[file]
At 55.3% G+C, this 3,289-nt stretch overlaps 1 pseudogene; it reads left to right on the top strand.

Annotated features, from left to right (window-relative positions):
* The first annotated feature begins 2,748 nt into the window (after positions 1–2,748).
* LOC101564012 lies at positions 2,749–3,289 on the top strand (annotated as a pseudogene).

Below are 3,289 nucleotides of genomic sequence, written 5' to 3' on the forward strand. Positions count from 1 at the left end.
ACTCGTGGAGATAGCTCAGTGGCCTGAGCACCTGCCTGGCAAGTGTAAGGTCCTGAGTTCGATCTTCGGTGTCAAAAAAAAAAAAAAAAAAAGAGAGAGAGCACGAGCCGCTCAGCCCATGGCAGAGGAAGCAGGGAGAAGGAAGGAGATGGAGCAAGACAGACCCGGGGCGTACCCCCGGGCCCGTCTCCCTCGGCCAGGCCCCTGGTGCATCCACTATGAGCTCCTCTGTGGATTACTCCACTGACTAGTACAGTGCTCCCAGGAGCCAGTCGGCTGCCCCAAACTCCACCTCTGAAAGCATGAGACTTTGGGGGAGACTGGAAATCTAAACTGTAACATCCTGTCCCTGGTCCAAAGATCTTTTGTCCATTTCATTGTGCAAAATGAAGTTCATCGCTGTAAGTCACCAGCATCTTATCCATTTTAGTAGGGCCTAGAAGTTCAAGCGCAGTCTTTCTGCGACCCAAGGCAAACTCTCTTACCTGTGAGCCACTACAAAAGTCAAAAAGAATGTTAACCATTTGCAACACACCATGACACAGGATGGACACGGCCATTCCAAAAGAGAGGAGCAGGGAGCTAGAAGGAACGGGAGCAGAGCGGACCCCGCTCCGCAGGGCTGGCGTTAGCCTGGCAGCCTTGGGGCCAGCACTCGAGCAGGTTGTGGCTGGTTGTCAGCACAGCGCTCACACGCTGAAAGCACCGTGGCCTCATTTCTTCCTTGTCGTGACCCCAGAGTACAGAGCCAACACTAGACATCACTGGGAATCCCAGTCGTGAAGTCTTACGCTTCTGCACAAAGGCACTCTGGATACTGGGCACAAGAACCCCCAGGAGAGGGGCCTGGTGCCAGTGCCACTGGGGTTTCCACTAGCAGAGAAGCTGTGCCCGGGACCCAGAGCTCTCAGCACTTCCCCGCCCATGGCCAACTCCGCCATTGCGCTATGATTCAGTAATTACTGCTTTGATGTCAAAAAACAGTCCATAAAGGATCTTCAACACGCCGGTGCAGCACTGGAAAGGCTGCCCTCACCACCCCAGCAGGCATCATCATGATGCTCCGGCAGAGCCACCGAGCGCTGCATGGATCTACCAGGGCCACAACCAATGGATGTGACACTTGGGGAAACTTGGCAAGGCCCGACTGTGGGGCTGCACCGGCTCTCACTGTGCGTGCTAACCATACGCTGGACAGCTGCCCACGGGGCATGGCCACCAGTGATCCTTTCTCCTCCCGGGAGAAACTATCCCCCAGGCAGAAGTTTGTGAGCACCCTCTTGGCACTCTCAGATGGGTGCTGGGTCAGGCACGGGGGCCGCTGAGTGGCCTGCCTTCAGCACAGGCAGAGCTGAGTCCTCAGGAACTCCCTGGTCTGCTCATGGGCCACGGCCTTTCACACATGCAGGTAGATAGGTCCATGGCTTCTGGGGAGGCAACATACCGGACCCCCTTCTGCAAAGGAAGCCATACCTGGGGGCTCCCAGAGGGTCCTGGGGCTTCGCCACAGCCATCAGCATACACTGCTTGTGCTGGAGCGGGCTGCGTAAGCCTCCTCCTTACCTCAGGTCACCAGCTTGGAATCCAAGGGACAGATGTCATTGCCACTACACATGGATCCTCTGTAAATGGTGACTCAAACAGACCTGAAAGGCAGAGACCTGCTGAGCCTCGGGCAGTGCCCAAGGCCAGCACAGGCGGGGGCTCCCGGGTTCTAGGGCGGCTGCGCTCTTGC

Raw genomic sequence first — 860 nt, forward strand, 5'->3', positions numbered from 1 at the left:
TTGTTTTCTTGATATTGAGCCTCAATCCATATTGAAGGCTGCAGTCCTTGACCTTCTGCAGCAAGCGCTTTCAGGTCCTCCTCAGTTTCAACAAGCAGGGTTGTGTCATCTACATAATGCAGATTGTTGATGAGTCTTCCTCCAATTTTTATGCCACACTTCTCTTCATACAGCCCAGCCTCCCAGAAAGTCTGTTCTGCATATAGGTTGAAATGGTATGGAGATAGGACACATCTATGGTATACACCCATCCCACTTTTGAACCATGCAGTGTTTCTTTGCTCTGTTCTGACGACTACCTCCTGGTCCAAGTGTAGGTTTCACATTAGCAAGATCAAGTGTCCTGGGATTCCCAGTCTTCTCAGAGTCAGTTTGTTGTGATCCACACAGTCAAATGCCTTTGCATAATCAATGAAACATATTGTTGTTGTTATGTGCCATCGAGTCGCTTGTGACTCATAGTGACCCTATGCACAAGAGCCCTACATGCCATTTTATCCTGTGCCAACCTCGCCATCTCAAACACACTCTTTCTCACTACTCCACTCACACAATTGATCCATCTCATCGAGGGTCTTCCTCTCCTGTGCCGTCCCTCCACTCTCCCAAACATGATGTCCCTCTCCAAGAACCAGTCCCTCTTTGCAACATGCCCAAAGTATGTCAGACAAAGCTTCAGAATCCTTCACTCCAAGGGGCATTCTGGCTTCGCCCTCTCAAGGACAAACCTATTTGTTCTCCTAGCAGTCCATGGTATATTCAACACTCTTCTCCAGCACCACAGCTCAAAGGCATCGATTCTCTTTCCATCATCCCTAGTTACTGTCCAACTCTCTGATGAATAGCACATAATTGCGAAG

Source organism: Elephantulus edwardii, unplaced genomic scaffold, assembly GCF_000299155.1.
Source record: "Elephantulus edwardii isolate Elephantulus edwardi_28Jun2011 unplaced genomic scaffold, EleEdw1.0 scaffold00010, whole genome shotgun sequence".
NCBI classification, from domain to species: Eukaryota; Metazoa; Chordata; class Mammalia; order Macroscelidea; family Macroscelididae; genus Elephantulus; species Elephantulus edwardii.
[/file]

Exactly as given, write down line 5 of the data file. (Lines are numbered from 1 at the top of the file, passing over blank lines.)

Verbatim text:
Below are 3,289 nucleotides of genomic sequence, written 5' to 3' on the forward strand. Positions count from 1 at the left end.